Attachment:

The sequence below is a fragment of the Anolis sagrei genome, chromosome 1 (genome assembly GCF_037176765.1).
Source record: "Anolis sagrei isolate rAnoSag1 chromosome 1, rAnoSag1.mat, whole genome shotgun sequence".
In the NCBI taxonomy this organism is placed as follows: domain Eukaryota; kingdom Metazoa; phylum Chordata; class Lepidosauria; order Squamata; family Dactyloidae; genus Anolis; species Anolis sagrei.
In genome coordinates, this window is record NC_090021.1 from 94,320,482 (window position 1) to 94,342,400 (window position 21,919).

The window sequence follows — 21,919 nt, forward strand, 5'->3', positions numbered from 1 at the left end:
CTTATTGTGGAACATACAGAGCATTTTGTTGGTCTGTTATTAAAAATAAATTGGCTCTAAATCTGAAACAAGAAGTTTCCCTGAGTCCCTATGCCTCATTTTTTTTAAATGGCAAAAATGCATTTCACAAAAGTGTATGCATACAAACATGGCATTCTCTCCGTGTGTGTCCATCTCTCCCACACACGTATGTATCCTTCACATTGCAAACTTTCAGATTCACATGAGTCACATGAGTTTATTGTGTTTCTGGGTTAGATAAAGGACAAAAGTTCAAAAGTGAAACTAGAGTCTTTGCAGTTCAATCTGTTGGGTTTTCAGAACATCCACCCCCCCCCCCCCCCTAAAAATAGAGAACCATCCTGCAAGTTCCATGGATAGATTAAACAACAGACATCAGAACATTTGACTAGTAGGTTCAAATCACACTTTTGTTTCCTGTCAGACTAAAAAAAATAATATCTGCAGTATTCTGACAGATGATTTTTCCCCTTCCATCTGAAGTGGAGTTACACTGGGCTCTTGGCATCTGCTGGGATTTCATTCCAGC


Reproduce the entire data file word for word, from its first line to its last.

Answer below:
The sequence below is a fragment of the Anolis sagrei genome, chromosome 1 (genome assembly GCF_037176765.1).
Source record: "Anolis sagrei isolate rAnoSag1 chromosome 1, rAnoSag1.mat, whole genome shotgun sequence".
In the NCBI taxonomy this organism is placed as follows: domain Eukaryota; kingdom Metazoa; phylum Chordata; class Lepidosauria; order Squamata; family Dactyloidae; genus Anolis; species Anolis sagrei.
In genome coordinates, this window is record NC_090021.1 from 94,320,482 (window position 1) to 94,342,400 (window position 21,919).

The window sequence follows — 21,919 nt, forward strand, 5'->3', positions numbered from 1 at the left end:
CTTATTGTGGAACATACAGAGCATTTTGTTGGTCTGTTATTAAAAATAAATTGGCTCTAAATCTGAAACAAGAAGTTTCCCTGAGTCCCTATGCCTCATTTTTTTTAAATGGCAAAAATGCATTTCACAAAAGTGTATGCATACAAACATGGCATTCTCTCCGTGTGTGTCCATCTCTCCCACACACGTATGTATCCTTCACATTGCAAACTTTCAGATTCACATGAGTCACATGAGTTTATTGTGTTTCTGGGTTAGATAAAGGACAAAAGTTCAAAAGTGAAACTAGAGTCTTTGCAGTTCAATCTGTTGGGTTTTCAGAACATCCACCCCCCCCCCCCCCCTAAAAATAGAGAACCATCCTGCAAGTTCCATGGATAGATTAAACAACAGACATCAGAACATTTGACTAGTAGGTTCAAATCACACTTTTGTTTCCTGTCAGACTAAAAAAAATAATATCTGCAGTATTCTGACAGATGATTTTTCCCCTTCCATCTGAAGTGGAGTTACACTGGGCTCTTGGCATCTGCTGGGATTTCATTCCAGC